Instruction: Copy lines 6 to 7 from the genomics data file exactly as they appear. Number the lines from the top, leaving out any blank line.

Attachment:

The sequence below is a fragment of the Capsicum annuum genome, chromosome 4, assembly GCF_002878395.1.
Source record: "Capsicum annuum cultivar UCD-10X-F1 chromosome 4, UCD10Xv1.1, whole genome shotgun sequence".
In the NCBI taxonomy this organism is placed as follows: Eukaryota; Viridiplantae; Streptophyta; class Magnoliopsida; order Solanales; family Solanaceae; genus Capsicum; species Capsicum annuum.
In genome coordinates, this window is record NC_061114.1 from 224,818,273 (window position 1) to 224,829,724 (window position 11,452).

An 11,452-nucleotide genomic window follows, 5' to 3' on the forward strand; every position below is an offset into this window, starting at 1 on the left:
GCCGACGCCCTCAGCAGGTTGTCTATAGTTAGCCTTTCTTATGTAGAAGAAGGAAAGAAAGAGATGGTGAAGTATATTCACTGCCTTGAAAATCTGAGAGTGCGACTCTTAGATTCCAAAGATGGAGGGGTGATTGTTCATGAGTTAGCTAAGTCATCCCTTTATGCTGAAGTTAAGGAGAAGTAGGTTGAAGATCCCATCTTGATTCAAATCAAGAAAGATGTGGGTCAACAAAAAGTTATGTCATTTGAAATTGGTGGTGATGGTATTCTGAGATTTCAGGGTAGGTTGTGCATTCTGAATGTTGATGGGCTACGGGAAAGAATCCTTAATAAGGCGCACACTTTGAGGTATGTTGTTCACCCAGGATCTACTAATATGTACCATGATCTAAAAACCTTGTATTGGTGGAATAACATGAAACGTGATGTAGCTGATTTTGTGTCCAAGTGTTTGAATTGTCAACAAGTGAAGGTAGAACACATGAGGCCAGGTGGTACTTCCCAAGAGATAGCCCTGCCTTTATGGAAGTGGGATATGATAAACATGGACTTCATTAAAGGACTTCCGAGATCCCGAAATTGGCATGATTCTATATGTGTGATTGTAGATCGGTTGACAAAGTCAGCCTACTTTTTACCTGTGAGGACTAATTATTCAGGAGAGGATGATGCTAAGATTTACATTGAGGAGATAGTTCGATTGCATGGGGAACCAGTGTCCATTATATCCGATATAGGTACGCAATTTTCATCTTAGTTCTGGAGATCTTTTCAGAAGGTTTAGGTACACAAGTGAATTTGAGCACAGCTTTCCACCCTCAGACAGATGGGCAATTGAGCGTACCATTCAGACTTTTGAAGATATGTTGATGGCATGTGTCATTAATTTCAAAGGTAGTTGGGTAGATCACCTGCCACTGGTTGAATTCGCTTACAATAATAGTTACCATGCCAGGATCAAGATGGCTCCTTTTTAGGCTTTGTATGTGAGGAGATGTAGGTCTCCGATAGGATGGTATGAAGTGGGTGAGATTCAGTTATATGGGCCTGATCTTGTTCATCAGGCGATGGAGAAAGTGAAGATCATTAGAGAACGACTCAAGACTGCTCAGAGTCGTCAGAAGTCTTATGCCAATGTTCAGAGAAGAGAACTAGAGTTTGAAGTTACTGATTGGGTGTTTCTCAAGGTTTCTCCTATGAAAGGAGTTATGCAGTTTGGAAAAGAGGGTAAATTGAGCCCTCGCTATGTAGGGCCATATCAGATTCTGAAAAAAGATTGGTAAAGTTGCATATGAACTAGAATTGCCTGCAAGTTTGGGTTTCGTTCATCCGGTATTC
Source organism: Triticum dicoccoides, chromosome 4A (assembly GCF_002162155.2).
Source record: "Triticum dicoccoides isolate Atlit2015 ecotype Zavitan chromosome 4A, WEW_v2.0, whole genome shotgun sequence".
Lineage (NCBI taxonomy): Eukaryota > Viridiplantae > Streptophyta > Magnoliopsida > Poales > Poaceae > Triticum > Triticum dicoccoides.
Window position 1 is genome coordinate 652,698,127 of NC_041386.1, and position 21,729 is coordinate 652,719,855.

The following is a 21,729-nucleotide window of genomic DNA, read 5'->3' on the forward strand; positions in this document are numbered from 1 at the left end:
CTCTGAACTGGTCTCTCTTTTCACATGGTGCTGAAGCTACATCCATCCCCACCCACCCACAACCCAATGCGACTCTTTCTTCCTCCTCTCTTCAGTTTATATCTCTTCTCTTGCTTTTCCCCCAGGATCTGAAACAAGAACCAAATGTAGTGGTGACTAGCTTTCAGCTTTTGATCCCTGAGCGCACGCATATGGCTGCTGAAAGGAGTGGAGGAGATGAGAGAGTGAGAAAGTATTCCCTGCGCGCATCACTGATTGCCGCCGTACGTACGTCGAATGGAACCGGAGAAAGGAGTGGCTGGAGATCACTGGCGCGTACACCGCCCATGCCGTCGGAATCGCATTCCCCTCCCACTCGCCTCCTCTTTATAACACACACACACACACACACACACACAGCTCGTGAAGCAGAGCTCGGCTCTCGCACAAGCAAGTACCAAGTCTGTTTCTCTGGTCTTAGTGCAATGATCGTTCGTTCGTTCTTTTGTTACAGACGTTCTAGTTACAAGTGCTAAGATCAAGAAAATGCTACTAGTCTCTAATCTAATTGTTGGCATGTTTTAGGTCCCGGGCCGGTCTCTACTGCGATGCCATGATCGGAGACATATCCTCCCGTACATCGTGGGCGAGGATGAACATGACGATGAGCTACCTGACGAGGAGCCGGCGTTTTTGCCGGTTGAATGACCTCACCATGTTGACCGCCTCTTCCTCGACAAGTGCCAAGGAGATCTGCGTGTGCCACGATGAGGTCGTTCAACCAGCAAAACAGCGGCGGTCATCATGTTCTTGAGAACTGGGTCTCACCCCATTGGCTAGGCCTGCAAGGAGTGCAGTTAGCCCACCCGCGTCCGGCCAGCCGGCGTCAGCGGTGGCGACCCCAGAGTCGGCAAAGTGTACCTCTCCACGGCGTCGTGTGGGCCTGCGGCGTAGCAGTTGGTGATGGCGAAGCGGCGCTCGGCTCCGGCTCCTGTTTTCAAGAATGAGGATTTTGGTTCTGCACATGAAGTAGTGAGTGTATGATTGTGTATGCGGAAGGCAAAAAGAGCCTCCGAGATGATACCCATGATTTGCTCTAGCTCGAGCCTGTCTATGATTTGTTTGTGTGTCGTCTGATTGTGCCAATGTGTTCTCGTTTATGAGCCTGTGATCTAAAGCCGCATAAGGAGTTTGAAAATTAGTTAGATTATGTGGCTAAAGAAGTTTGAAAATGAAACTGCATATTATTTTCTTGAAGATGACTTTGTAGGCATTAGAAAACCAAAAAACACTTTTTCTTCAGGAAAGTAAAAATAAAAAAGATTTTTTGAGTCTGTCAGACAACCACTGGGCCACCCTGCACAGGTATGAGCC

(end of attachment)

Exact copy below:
GCCGACGCCCTCAGCAGGTTGTCTATAGTTAGCCTTTCTTATGTAGAAGAAGGAAAGAAAGAGATGGTGAAGTATATTCACTGCCTTGAAAATCTGAGAGTGCGACTCTTAGATTCCAAAGATGGAGGGGTGATTGTTCATGAGTTAGCTAAGTCATCCCTTTATGCTGAAGTTAAGGAGAAGTAGGTTGAAGATCCCATCTTGATTCAAATCAAGAAAGATGTGGGTCAACAAAAAGTTATGTCATTTGAAATTGGTGGTGATGGTATTCTGAGATTTCAGGGTAGGTTGTGCATTCTGAATGTTGATGGGCTACGGGAAAGAATCCTTAATAAGGCGCACACTTTGAGGTATGTTGTTCACCCAGGATCTACTAATATGTACCATGATCTAAAAACCTTGTATTGGTGGAATAACATGAAACGTGATGTAGCTGATTTTGTGTCCAAGTGTTTGAATTGTCAACAAGTGAAGGTAGAACACATGAGGCCAGGTGGTACTTCCCAAGAGATAGCCCTGCCTTTATGGAAGTGGGATATGATAAACATGGACTTCATTAAAGGACTTCCGAGATCCCGAAATTGGCATGATTCTATATGTGTGATTGTAGATCGGTTGACAAAGTCAGCCTACTTTTTACCTGTGAGGACTAATTATTCAGGAGAGGATGATGCTAAGATTTACATTGAGGAGATAGTTCGATTGCATGGGGAACCAGTGTCCATTATATCCGATATAGGTACGCAATTTTCATCTTAGTTCTGGAGATCTTTTCAGAAGGTTTAGGTACACAAGTGAATTTGAGCACAGCTTTCCACCCTCAGACAGATGGGCAATTGAGCGTACCATTCAGACTTTTGAAGATATGTTGATGGCATGTGTCATTAATTTCAAAGGTAGTTGGGTAGATCACCTGCCACTGGTTGAATTCGCTTACAATAATAGTTACCATGCCAGGATCAAGATGGCTCCTTTTTAGGCTTTGTATGTGAGGAGATGTAGGTCTCCGATAGGATGGTATGAAGTGGGTGAGATTCAGTTATATGGGCCTGATCTTGTTCATCAGGCGATGGAGAAAGTGAAGATCATTAGAGAACGACTCAAGACTGCTCAGAGTCGTCAGAAGTCTTATGCCAATGTTCAGAGAAGAGAACTAGAGTTTGAAGTTACTGATTGGGTGTTTCTCAAGGTTTCTCCTATGAAAGGAGTTATGCAGTTTGGAAAAGAGGGTAAATTGAGCCCTCGCTATGTAGGGCCATATCAGATTCTGAAAAAAGATTGGTAAAGTTGCATATGAACTAGAATTGCCTGCAAGTTTGGGTTTCGTTCATCCGGTATTC
Source organism: Triticum dicoccoides, chromosome 4A (assembly GCF_002162155.2).